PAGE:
defined earlier is the first argument within the parentheses. The
remainder of the statement looks like, and in fact is identical to, the
printf statement.
Closing a file
To close a file you simply use the function fclose with the file pointer in
the parentheses. Actually, in this simple program, it is not necessary to
close the file because the system will close all open files before
returning to DOS, but it is good programming practice for you to close
all files in spite of the fact that they will be closed automatically,
because that would act as a reminder to you of what files are open at
the end of each program.Module 816 File Management in C
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You can open a file for writing, close it, and reopen it for reading, then
close it, and open it again for appending, etc. Each time you open it,
you could use the same file pointer, or you could use a different one.
The file pointer is simply a tool that you use to point to a file and you
decide what file it will point to.
Compile and run this program. When you run it, you will not get any
output to the monitor because it doesn’t generate any. After running it,
look at your directory for a file named TENLINES.TXT and type it;
that is where your output will be. Compare the output with that
specified in the program; they should agree!
Do not erase the file named TENLINES.TXT yet; we will use it in
some of the other examples in this section.
Outputting a single character at a time
The next program [CHAROUT.C] will illustrate how to output a single
character at a time.
#include “stdio.h”
main()
{
FILE *point;
char others[35];
int indexer, count;
strcpy(others, “Additional lines.”);
point = fopen(“tenlines.txt”, “a”); /* open for appending */
for (count = 1; count <= 10; count++) {
for (indexer = 0; others[indexer]; indexer++)
putc(others[indexer], point);
/* output a single character */
putc(‘\n’, point); /* output a linefeed */
}
fclose(point);
}
The program begins as usual with the include statement, then defines
some variables including a file pointer. We have called the file pointer
point this time, but we could have used any other valid variable name.
We then define a string of characters to use in the output function using
a strcpy function. We are ready to open the file for appending and we
do so in the fopen function, except this time we use the lower cases for
the filename. This is done simply to illustrate that DOS doesn’t care
about the case of the filename. Notice that the file will be opened for
appending so we will add to the lines inserted during the last program.
The program is actually two nested for loops. The outer loop is simply
a count to ten so that we will go through the inner loop ten times. The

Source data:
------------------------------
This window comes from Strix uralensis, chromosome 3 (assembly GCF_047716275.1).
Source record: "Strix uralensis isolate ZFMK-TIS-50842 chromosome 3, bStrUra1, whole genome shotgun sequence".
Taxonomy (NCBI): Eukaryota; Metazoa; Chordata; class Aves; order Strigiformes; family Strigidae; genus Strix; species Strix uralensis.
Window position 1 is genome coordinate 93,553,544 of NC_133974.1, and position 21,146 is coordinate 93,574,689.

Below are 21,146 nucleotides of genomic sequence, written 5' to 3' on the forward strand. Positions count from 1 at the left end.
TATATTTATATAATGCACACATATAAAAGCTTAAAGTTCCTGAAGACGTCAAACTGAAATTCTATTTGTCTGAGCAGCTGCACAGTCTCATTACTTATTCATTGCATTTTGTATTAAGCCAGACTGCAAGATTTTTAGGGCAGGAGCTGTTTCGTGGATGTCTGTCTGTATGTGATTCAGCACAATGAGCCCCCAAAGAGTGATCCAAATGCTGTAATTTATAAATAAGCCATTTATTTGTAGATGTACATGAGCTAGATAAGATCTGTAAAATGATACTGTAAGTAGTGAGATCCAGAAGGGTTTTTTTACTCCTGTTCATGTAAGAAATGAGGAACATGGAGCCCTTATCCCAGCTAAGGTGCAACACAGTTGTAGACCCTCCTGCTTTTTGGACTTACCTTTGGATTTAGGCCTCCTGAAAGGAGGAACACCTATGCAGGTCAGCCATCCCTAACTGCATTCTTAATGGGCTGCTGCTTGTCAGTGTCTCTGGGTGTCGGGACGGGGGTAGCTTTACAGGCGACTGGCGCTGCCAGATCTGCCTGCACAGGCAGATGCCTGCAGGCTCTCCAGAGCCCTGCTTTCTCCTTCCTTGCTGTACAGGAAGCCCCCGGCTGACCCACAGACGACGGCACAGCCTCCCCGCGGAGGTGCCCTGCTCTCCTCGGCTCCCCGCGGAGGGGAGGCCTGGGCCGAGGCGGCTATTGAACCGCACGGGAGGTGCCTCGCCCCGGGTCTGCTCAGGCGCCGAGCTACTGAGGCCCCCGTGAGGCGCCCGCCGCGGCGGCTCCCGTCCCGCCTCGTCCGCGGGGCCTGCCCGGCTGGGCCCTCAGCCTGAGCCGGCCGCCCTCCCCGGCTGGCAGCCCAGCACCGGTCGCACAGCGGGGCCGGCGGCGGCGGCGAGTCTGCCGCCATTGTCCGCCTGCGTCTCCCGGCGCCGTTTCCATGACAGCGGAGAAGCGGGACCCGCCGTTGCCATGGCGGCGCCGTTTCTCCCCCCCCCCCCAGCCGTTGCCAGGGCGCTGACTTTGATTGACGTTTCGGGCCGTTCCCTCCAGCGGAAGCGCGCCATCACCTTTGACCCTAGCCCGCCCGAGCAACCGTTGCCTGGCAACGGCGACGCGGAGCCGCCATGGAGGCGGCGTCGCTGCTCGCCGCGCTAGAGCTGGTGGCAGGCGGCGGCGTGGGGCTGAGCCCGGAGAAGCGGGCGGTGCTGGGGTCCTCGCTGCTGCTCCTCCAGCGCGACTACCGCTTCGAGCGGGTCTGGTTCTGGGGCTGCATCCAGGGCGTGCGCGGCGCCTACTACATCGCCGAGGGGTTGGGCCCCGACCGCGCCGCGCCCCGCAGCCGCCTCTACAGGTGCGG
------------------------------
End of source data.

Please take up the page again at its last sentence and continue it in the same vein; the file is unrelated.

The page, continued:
inner loop calls the function putc repeatedly until a character in others is
detected to be a zero.Module 816 File Management in C
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The putc function
The part of the program we are interested in is the putc function. It
outputs one character at a time, the character being the first argument
in the parentheses and the file pointer being the second and last
argument. Why the designer of C made the pointer first in the fprintf
function, and last in the putc function, is a good question for which
there may be no answer. It seems like this would have been a good
place to have used some consistency.
When the text line others is exhausted, a new line is needed because a
new line was not included in the definition above. A single putc is then
executed which outputs the \n character to return the carriage and do a
linefeed.
When the outer loop has been executed ten times, the program closes
the file and terminates. Compile and run this program but once again
there will be no output to the monitor. Following execution of the
program, display the file named TENLINES.TXT and you will see that
the 10 new lines were added to the end of the 10 that already existed. If
you run it again, yet another 10 lines will be added. Once again, do not
erase this file because we are still not finished with it.Module 816 File Management in C
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Objective 3 After working through this module you should be able to open and read
from a text file using C.
Reading from a text file
Now for our first program that reads from a file. This program
[READCHAR.C] begins with the familiar include, some data
definitions, and the file opening statement which should require no
explanation except for the fact that an r is used here because we want to
read it.
#include “stdio.h”
main( )
{
FILE *funny;
char c;
funny = fopen(“TENLINES.TXT”, “r”);
if (funny == NULL) printf(“File doesn’t exist\n”);
else {
do {
c = getc(funny); /* get one character from the file
*/
putchar(c); /* display it on the monitor
*/
} while (c != EOF); /* repeat until EOF (end of file)
*/
}
fclose(funny);
}
In this program we check to see that the file exists, and if it does, we
execute the main body of the program. If it doesn’t, we print a message